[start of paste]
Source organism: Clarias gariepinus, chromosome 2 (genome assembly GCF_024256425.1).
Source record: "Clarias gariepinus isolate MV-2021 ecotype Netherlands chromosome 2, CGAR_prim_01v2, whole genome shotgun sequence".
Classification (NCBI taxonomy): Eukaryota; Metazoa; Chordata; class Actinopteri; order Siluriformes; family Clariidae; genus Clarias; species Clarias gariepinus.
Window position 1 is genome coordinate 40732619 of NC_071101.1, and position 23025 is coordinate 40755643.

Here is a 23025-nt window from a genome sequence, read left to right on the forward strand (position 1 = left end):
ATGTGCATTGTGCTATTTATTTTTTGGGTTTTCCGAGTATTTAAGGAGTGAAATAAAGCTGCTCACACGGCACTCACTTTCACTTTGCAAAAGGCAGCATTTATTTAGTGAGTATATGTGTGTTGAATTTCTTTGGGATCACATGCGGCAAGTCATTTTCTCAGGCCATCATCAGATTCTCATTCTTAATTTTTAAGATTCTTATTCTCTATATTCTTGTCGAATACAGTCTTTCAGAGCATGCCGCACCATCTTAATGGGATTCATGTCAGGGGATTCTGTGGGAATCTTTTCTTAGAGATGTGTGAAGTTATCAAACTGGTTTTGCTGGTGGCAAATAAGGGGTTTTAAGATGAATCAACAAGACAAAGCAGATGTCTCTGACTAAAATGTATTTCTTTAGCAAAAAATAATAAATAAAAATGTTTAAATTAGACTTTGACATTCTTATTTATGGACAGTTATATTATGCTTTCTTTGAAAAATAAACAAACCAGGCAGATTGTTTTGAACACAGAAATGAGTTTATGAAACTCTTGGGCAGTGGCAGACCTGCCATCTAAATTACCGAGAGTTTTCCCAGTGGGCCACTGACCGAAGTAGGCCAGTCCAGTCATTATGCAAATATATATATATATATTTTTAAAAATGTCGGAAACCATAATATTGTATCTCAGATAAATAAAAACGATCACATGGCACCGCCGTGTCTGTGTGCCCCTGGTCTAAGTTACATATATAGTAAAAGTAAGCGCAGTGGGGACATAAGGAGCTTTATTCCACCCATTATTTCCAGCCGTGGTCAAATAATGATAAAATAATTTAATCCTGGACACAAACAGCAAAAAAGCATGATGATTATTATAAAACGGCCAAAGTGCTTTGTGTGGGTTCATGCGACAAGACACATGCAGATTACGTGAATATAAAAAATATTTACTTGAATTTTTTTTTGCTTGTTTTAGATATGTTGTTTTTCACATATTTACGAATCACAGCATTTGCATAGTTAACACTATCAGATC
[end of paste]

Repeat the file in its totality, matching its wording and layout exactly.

Source organism: Clarias gariepinus, chromosome 2 (genome assembly GCF_024256425.1).
Source record: "Clarias gariepinus isolate MV-2021 ecotype Netherlands chromosome 2, CGAR_prim_01v2, whole genome shotgun sequence".
Classification (NCBI taxonomy): Eukaryota; Metazoa; Chordata; class Actinopteri; order Siluriformes; family Clariidae; genus Clarias; species Clarias gariepinus.
Window position 1 is genome coordinate 40732619 of NC_071101.1, and position 23025 is coordinate 40755643.

Here is a 23025-nt window from a genome sequence, read left to right on the forward strand (position 1 = left end):
ATGTGCATTGTGCTATTTATTTTTTGGGTTTTCCGAGTATTTAAGGAGTGAAATAAAGCTGCTCACACGGCACTCACTTTCACTTTGCAAAAGGCAGCATTTATTTAGTGAGTATATGTGTGTTGAATTTCTTTGGGATCACATGCGGCAAGTCATTTTCTCAGGCCATCATCAGATTCTCATTCTTAATTTTTAAGATTCTTATTCTCTATATTCTTGTCGAATACAGTCTTTCAGAGCATGCCGCACCATCTTAATGGGATTCATGTCAGGGGATTCTGTGGGAATCTTTTCTTAGAGATGTGTGAAGTTATCAAACTGGTTTTGCTGGTGGCAAATAAGGGGTTTTAAGATGAATCAACAAGACAAAGCAGATGTCTCTGACTAAAATGTATTTCTTTAGCAAAAAATAATAAATAAAAATGTTTAAATTAGACTTTGACATTCTTATTTATGGACAGTTATATTATGCTTTCTTTGAAAAATAAACAAACCAGGCAGATTGTTTTGAACACAGAAATGAGTTTATGAAACTCTTGGGCAGTGGCAGACCTGCCATCTAAATTACCGAGAGTTTTCCCAGTGGGCCACTGACCGAAGTAGGCCAGTCCAGTCATTATGCAAATATATATATATATATTTTTAAAAATGTCGGAAACCATAATATTGTATCTCAGATAAATAAAAACGATCACATGGCACCGCCGTGTCTGTGTGCCCCTGGTCTAAGTTACATATATAGTAAAAGTAAGCGCAGTGGGGACATAAGGAGCTTTATTCCACCCATTATTTCCAGCCGTGGTCAAATAATGATAAAATAATTTAATCCTGGACACAAACAGCAAAAAAGCATGATGATTATTATAAAACGGCCAAAGTGCTTTGTGTGGGTTCATGCGACAAGACACATGCAGATTACGTGAATATAAAAAATATTTACTTGAATTTTTTTTTGCTTGTTTTAGATATGTTGTTTTTCACATATTTACGAATCACAGCATTTGCATAGTTAACACTATCAGATC